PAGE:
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Author Topic: Canada Falcons: All but those hatched in Rochester  (Read 804552 times)
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Donna
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« Reply #240 on: 26-Jun-10, 10:20:19 pm »

Wow, great news Carly Black/Green HUH....hmmm  thumbsup
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Donna
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« Reply #241 on: 26-Jun-10, 10:58:16 pm »

!! Yonge & Eglinton Scramble!
June 25, 2010 - Toronto - Uptown Yonge and Eglinton
Mark Nash Reports:

A brief update as we are all scrambling. Four hatchlings produced!! Surprise Surprise!! Oh my goodness!! Quick calls yesterday, Building management, Mark at OMNR, Big Frank, Tracy, Bruce, Linda and a host of other calls burning up the telephone lines! One dead battery on the cell phone, and starting on the second battery!

One fledgling rescued that was trapped behind the glass balcony way up on a condo. Rescued by Toronto Animal services, transferred to the Toronto Wildlife and in the bag safe and sound as we say.
Calls to some old friends at Yonge & Eglinton - Northam Realty property managers - (nest site building), quick talking and some very quick reintroductions. Great folks, and many thanks to Neil Armstrong for his assistance and support!!

Emergency call from Bruce Massey while he is on site in the afternoon, - as he watches one of the resident adult parents - (the female) fly to a huge tall condo building east of Yonge Street,,

- yet another fledgling observed trapped behind a glass balcony on the 43rd floor. Oh my goodness!!! Quick contact with building security at Minto for help. Long story, (many calls later), Tracy dispatched with yet another rescue carrier,,, - end result, Tracy and Bruce do the rescue,, - (second fledgeling in the bag as we say) safe and sound.

Two fledglings still on the nest ledge. Sizes indicate one female and one male still on the nest ledge raring to go!! Mark Heaton from MNR to band both fledglings
later prior to their re-release,,, and likely more to band as they tooo will be coming down to the streets! Very busy part of the city!!! Lots of congestion, NO PARKING ANYWHERE without a kings ransom or your first born!! Oh my goodness, - $ 12.00 for 3 hours of parking!!!!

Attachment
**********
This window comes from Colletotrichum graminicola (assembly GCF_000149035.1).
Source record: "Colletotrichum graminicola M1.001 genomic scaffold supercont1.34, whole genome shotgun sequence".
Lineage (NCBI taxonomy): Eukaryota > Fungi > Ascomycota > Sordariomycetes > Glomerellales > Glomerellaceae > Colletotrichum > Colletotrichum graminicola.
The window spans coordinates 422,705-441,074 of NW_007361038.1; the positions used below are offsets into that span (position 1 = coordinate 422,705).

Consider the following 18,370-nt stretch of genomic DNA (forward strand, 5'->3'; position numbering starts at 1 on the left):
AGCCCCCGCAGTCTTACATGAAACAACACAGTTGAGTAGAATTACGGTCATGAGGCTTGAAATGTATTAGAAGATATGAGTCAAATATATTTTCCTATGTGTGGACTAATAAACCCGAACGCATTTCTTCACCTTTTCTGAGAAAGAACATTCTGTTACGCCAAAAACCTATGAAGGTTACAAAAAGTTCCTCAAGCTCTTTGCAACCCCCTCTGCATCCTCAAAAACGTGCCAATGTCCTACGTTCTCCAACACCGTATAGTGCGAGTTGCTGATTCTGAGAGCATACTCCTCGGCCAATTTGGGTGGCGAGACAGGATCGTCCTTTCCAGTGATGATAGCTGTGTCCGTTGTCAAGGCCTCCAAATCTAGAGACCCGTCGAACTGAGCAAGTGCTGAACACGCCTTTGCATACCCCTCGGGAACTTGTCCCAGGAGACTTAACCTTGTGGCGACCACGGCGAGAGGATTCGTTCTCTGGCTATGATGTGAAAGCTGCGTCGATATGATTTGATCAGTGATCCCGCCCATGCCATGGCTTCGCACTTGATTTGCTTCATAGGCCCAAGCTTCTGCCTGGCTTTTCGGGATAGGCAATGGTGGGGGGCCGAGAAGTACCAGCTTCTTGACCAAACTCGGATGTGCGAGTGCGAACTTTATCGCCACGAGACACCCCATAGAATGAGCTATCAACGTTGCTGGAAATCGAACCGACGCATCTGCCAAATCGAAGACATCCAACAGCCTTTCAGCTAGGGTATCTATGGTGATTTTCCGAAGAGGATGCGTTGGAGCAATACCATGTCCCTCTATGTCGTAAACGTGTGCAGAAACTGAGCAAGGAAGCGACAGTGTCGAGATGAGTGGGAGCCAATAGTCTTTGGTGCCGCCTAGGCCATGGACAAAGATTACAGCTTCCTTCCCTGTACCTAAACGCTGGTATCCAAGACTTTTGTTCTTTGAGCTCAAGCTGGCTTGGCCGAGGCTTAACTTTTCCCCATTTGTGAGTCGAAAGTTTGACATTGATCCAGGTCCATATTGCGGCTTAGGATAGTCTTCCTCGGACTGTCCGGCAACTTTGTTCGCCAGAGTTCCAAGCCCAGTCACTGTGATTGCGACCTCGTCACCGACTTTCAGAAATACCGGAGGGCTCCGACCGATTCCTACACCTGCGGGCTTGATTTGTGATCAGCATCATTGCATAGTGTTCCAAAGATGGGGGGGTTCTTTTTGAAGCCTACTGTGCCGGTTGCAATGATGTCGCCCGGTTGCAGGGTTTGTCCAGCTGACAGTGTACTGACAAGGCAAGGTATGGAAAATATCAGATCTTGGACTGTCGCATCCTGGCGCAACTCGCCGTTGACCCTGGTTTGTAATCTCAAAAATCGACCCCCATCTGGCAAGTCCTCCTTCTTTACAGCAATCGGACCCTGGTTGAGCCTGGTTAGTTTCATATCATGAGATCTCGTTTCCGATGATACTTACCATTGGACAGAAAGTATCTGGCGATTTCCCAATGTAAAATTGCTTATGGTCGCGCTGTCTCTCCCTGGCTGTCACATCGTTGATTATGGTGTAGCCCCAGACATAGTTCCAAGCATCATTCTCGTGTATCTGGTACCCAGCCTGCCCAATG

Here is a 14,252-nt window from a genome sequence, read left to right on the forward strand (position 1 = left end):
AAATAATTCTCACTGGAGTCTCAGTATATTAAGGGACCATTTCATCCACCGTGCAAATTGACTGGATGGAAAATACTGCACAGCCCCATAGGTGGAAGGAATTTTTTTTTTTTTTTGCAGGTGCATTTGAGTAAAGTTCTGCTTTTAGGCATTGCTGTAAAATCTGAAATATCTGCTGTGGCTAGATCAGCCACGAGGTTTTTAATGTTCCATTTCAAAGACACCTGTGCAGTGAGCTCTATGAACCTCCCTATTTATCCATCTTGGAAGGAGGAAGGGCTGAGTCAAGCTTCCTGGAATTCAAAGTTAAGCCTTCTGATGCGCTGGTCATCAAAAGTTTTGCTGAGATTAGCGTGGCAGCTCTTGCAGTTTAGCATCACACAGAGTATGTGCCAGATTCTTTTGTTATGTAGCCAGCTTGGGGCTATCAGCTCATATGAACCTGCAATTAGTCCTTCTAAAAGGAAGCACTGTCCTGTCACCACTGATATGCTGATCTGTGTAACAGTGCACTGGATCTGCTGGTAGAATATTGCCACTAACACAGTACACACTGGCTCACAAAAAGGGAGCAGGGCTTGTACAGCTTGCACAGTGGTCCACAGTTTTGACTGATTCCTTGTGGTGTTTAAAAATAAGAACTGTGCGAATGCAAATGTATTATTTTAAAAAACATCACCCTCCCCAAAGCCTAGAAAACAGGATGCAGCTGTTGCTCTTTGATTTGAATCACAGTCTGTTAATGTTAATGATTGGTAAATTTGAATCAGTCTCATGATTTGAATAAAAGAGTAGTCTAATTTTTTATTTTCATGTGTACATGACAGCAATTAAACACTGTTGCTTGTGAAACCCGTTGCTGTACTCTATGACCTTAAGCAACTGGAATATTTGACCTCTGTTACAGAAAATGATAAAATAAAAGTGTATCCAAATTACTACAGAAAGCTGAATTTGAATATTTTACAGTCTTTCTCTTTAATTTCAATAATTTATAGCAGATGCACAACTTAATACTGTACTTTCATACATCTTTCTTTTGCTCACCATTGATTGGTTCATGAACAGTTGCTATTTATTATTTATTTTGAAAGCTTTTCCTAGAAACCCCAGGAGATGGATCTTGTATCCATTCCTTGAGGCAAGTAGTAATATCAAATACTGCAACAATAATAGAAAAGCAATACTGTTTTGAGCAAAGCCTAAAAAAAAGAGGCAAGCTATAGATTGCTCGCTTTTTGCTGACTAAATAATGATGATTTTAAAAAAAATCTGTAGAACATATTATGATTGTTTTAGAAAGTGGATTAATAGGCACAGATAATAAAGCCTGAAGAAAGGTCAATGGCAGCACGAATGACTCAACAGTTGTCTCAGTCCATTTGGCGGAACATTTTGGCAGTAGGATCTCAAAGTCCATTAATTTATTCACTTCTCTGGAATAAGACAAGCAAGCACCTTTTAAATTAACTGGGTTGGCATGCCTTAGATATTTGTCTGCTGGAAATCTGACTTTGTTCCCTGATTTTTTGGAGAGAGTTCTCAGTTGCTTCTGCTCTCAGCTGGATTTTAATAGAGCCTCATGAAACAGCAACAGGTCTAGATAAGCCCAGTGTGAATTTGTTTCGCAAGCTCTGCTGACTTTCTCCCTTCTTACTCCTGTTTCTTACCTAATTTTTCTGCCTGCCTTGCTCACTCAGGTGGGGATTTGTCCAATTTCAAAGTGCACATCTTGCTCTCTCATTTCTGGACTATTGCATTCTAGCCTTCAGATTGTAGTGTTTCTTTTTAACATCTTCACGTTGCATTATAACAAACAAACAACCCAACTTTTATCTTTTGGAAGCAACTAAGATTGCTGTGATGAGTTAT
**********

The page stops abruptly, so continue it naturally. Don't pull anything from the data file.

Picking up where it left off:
Metro police Sargent very nasty at 47 div. demanding that we not stand in front or around the station, and forced to move from our watch position! Right,,,, To serve and protect. I must remember that.

Many more calls for help and logisicts!! Still scrambling, but its pulling together and making head way. Our team are some of the greatest folks on the planet!!

With a huge thank you to all that has been involved so far - (way tooo many names to mention during this rush e-mail), a watch has started. First priority to the birds!!

Stay tuned for many more updates and photos to come….
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carly
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« Reply #242 on: 27-Jun-10, 08:32:56 am »

Due to the rioting downtown I can't go out to the new nest site at Y&E as I'm subway reliant and they've shut everything down again today.   I just got an email from Frank and he says they will have a scope out today and hope to get the Male's band ID.
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« Reply #243 on: 27-Jun-10, 08:38:47 am »

Due to the rioting downtown I can't go out to the new nest site at Y&E as I'm subway reliant and they've shut everything down again today.   I just got an email from Frank and he says they will have a scope out today and hope to get the Male's band ID.

 Shocked
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« Reply #244 on: 27-Jun-10, 10:19:56 pm »

!!! While the kids maybe out of the house, the parents still have the hardest job ahead of them!
June 27, 2010 - Toronto - Sheraton Centre
CPF Postmaster Reports:


While the “kids” maybe away from the house (or off the nest ledge) at the moment, its only for a short time. The resident adults still have the hardest part of their job still to come.

Ongoing protection, feeding and training the “teenagers” to fend for themselves is a huge task for the two resident adults.